A year before the election of President Donald Trump signaled a shift in U.S. foreign policy to a pro-life position, Canada underwent a shift of its own, in the opposite direction. Since Justin Trudeau became Prime Minister, Canada has followed Sweden in declaring a “feminist” foreign policy. Disgruntled by current U.S. policy, abortion advocates have turned north to Canada – and the upcoming G-7 Summit – for leadership and a way forward.
Canada’s pervious prime minister, Stephen Harper, launched the Muskoka Initiative on Maternal, Newborn, and Child Health in 2010 at the 36th G8 summit. The global health community welcomed the initiative because it pledged $5 billion from G8 countries toward meeting the maternal and child health UN Millennium Development Goals. It also drew both praise and criticism for the fact that it did not include abortion.
Eight years later, as Canada once again prepares to host the G-7 summit, Canada has seen a sea change. When President Trump reinstated the Mexico City Policy early last year, Canada pledged $20 million to the European-led “She Decides” campaign launched in direct opposition to the U.S. policy, barring funding to abortion groups. Speaking at a recent conference at McGill University, Canadian international development minister Marie-Claude Bibeau announced a further three-year commitment to “improve women’s access to comprehensive sexuality education, contraception, family planning, safe and legal abortions, and post-abortion care.”
Bibeau also spoke at an event hosted by abortion advocates, where panelists denounced the Harper administration’s policies, urged Canada to advance a pro-abortion agenda at the upcoming G7 meeting, and praised the Trudeau government for its leadership.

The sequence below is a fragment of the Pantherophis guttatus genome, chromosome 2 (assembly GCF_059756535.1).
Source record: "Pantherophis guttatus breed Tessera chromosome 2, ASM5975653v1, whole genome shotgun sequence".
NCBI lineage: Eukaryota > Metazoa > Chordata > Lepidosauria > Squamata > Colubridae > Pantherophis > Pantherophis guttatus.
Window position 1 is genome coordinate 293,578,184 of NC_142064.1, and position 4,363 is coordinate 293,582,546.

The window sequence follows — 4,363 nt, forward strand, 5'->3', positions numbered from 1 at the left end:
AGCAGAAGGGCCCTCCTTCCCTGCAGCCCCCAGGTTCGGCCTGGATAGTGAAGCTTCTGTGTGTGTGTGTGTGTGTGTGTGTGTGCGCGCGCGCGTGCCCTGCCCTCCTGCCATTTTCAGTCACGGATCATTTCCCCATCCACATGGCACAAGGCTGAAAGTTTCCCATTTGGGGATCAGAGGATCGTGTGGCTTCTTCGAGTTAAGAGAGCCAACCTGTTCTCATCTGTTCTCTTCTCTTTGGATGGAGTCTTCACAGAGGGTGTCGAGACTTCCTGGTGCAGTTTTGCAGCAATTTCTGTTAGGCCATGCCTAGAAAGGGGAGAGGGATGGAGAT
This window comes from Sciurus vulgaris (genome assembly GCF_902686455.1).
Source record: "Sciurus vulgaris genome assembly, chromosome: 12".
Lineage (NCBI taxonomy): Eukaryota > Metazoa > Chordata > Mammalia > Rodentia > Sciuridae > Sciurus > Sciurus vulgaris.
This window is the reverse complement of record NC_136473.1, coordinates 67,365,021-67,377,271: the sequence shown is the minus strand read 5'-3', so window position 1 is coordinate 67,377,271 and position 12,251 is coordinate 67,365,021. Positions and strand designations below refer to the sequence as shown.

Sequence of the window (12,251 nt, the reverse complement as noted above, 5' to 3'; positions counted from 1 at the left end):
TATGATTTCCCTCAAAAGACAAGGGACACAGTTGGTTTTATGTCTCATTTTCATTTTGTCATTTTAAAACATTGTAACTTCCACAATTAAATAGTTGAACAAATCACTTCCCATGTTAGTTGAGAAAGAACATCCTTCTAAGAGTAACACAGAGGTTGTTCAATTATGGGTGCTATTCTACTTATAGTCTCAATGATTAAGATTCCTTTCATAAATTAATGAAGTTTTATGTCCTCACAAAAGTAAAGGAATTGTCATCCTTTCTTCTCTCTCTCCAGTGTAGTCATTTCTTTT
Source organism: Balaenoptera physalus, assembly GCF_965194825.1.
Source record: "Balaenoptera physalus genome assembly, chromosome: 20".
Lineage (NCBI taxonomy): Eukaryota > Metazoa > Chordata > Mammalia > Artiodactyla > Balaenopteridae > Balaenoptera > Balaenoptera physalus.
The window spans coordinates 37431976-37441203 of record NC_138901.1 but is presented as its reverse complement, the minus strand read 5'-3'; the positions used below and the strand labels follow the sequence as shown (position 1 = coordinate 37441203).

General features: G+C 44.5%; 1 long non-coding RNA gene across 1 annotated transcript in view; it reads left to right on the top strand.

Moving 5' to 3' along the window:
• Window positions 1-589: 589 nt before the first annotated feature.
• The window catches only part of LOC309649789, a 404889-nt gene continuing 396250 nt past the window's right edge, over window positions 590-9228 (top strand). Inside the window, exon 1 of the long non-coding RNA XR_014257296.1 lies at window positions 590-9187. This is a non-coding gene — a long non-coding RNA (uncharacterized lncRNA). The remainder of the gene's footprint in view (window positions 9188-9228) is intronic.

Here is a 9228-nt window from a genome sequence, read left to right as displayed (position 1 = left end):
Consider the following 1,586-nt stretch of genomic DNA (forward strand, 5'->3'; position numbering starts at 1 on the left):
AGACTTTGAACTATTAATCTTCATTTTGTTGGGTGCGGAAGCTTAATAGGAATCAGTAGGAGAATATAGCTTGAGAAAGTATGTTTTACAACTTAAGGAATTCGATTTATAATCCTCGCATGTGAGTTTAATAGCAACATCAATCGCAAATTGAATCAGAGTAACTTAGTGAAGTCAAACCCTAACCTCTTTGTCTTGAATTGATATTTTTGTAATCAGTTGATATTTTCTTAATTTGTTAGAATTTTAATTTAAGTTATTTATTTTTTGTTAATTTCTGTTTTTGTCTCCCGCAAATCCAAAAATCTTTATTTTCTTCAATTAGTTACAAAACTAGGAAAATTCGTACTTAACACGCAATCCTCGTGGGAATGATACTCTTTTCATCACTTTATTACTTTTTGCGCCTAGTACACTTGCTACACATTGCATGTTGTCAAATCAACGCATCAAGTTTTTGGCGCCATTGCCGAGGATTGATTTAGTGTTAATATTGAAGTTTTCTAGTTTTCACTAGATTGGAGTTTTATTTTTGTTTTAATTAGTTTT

“Few other donor countries are taking such a bold approach and the international community is looking to Canada in this area,” said Sandeep Prasad, executive director of Action Canada for Sexual Health and Rights.
In her keynote address, Bibeau promised that Canada would use its seats on the UN’s recent Commission on the Status of Women and upcoming Commission on Population and Development to “advance gender equality” in international development and humanitarian contexts.
A recent Lancet series on Canada’s role in global health included an editorial stating, “Trudeau’s ways elevate the global discourse on gender, rights, and health and deserve loud applause.” A further article discussed how the prior administration’s Muskoka Initiative was “positively welcomed in some UN circles at a time of lagging funding for global health.” However, the article notes that “[o]thers argued that the initiative overemphasized the need for health-care services for women and children to survive, and gave insufficient attention to the root causes of maternal mortality, including reproductive rights of women and girls.”
For his part, Prime Minister Trudeau appears disinclined to focus on maternal and child survival at the expense of promoting an aggressive pro-abortion international agenda. In his own Lancet comment, he boasts that “our CAN$650 million investment supports programs that improve access to safe and legal abortion,” and promises that “gender equality will be at the top of the agenda” when Canada hosts the G7 conference in June.
Canada has also been announced as the host of the 2019 pro-abortion Women Deliver conference.
“Canada is showing strong political leadership for women’s health and rights,” said Women Deliver President Katja Iversen, “and we at Women Deliver are thrilled to have our fifth global convening in Canada, a country that is steadfastly dedicated to promoting gender equality at every turn.”
Rebecca Oas writes for the Friday Fax.